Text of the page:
Tales and beliefs of the lost civilization
La Cité de Pierres in Montpellier-le-Vieux has been the subject of many legends and beliefs since antiquity, thanks to the strange and fantastic shapes of its architecture. .
The old stories about the city are among the most fascinating stories of the Occitan region.
The name Montpellier-le-Vieux is said to come from the travelling shepherds of the Languedoc plains. They would have given it the nickname of their reference city by adding the term “vieux” as a reflection of the ruined nature of this ghost city. In the Occitan language, the nickname of the capital of Hérault is “Lou Clapas” which means “pile of stones”. However, in this language “vieux (old)” is “vielh” (pronounced biel) and also refers to the Devil in the imaginary and wonderful world of folk stories. In fact, many rocks once bore the name of the Devil before Martel renamed them according to his erudite imagination. Thus “The Eye of the Devil” (“L'Oeil du Diable”) (today “La Porte de Mycènes”) and also the whole site which was once called “La Cité du Diable” (“The City of the Devil”). In the Middle Ages in Occitan, history often attributed the gigantic works to satanic beings or giants. "Lo Clapas Vielh" also came from "Lo Clapas del Vielh" (The Devil's Stones). But finally the underlying origins come from the notions of City and Stones and therefore it became “La Cité de Pierres” (“The City of Stones”).
Another legend says that la Cité de Pierres sheltered three fairies from the southern garrigues to escape Mourghi, an evil spirit who wanted to harm them. Amy the thoughtful, Amyne the dreamer and Benjamin the joker arrived one evening in May. They very quickly built a citadel with ramparts, streets, palaces, bridges and squares. To complete the scenery, they planted pine trees, some oak trees, and a lot of wild grasses and wildflowers. All of this was a world of entanglement in which Mourghi, despite being cunning, became lost and so gave up his hunt. Then began a long period of peace, happiness and quiet joy for the fairies. But little by little the nostalgia for the garrigues became too strong and they returned near the sea and the sun. The city then fell asleep in their absence. Then, undoubtedly summoned by some devil, the wind, rain and snow raged through the now dead city. The fairies left but their memory still lives in the city. The song of the birds, the sound of the wind, the bells of the herds, the echoes of Benjamin's laughter. This tree with its tortured trunk on the edge of the precipice, the image of the evil Mourghi. And this strange atmosphere, the image of Amyne's dream. The fairies are still there, masters of dreams.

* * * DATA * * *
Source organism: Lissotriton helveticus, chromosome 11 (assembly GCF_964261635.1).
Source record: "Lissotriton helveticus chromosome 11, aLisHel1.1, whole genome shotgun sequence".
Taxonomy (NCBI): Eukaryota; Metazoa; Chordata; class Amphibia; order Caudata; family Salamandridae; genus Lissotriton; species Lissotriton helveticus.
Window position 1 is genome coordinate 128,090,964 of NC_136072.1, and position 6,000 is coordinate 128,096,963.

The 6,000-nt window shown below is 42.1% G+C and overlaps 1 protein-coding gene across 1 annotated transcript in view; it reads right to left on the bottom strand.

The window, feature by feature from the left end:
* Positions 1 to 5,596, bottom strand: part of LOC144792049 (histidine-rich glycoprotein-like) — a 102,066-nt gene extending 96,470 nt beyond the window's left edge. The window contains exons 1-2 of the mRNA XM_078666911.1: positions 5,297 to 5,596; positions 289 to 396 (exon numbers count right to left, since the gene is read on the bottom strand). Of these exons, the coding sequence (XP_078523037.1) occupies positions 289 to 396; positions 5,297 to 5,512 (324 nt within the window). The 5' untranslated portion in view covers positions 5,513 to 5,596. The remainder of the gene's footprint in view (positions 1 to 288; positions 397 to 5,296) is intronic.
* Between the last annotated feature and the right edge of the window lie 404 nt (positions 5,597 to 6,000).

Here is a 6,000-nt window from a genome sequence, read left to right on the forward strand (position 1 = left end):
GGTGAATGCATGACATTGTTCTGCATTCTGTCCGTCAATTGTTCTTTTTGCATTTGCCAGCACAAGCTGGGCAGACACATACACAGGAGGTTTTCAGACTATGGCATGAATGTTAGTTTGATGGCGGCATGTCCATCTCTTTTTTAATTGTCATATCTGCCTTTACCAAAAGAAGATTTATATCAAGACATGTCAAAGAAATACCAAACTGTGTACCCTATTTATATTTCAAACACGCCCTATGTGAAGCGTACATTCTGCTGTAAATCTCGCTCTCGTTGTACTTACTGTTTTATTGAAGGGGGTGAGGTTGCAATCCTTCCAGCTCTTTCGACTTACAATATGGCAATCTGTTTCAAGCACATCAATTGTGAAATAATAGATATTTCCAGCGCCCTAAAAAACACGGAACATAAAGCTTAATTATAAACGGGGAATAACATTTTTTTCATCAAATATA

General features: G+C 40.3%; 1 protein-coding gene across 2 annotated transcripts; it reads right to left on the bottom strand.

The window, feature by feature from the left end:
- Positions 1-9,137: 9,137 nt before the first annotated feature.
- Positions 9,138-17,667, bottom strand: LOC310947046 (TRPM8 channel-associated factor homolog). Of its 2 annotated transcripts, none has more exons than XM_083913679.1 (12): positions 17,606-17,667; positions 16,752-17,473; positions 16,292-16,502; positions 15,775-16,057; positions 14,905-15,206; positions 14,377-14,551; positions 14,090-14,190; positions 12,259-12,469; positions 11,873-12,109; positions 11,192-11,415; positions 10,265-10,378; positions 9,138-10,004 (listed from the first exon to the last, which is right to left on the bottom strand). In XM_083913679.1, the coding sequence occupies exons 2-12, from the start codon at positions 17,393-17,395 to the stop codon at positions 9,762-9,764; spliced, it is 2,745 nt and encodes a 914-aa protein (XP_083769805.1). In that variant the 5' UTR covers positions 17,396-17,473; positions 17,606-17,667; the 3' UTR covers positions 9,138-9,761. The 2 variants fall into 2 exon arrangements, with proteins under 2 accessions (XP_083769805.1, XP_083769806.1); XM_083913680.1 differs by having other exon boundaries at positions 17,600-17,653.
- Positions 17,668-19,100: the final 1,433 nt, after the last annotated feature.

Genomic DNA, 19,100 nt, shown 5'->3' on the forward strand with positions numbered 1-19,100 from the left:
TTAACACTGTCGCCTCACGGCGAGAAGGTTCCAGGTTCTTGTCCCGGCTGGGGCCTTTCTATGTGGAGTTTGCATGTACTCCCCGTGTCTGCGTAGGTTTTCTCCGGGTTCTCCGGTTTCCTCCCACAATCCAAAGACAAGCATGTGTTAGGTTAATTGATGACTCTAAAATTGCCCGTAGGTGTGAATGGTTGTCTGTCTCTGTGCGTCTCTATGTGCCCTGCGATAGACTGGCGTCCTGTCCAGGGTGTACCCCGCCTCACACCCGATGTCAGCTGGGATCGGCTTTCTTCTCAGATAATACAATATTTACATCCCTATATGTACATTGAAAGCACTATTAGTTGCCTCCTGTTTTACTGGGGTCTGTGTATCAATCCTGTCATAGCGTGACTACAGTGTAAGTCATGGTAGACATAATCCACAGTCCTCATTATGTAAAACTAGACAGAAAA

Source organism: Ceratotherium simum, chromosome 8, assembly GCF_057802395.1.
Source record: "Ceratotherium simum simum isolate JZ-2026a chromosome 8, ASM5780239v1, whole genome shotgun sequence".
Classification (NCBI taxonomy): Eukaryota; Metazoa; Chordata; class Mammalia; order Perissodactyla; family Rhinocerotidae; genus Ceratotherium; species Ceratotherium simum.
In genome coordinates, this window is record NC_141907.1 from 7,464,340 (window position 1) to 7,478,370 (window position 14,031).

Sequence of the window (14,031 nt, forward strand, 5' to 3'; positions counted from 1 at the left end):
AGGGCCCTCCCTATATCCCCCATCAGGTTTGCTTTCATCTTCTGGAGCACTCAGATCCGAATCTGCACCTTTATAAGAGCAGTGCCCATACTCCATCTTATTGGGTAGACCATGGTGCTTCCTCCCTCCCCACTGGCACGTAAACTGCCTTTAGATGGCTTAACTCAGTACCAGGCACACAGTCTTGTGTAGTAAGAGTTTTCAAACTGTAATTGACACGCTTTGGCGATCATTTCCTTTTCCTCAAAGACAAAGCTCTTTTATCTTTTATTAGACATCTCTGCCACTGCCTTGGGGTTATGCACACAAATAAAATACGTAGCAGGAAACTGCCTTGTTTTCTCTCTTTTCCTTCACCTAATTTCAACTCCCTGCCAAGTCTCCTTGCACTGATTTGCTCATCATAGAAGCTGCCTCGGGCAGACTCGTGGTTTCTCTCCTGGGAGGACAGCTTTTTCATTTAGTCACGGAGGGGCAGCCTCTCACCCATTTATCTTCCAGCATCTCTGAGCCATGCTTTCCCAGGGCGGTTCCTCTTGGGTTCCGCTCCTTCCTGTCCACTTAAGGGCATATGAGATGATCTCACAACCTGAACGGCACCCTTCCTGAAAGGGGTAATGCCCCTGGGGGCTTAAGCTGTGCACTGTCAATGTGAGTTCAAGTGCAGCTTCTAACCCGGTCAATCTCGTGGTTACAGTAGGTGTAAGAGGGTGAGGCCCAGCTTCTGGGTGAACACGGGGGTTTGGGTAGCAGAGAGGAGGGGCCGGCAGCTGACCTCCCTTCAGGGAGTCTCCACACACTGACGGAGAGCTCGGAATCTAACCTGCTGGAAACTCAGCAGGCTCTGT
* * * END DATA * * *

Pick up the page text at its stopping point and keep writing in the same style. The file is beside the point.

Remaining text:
A legendary film: “La Grande Vadrouille”
One of the iconic scenes of Gérard Oury's legendary film, released in 1966, was shot at la Cité de Pierres. The scene in which Bourvil carries Louis de Funès on his shoulders and which had the honour of being the film's poster. The shots were taken at the Roc du Corridor (4), then at the Remparts (20) and finally at the Porte de Mycènes (17). Originally the scene was planned differently, but on the morning of the shooting, Louis de Funès suggested that Bourvil get off the wall onto his back and hit his helmet. This scene called “et ben dis donc” has become a momentous clip.
L'Arche des Mystères (The Arch of Mysteries)
It is an Explor’Game, a game of exploration and adventure, combining orientation, challenges and puzzles with the help of a tablet: explore, discover, feel and imagine the city and its legends.
Discover L'Arche des Mystères, the Explor’Game of la Cité de Pierres.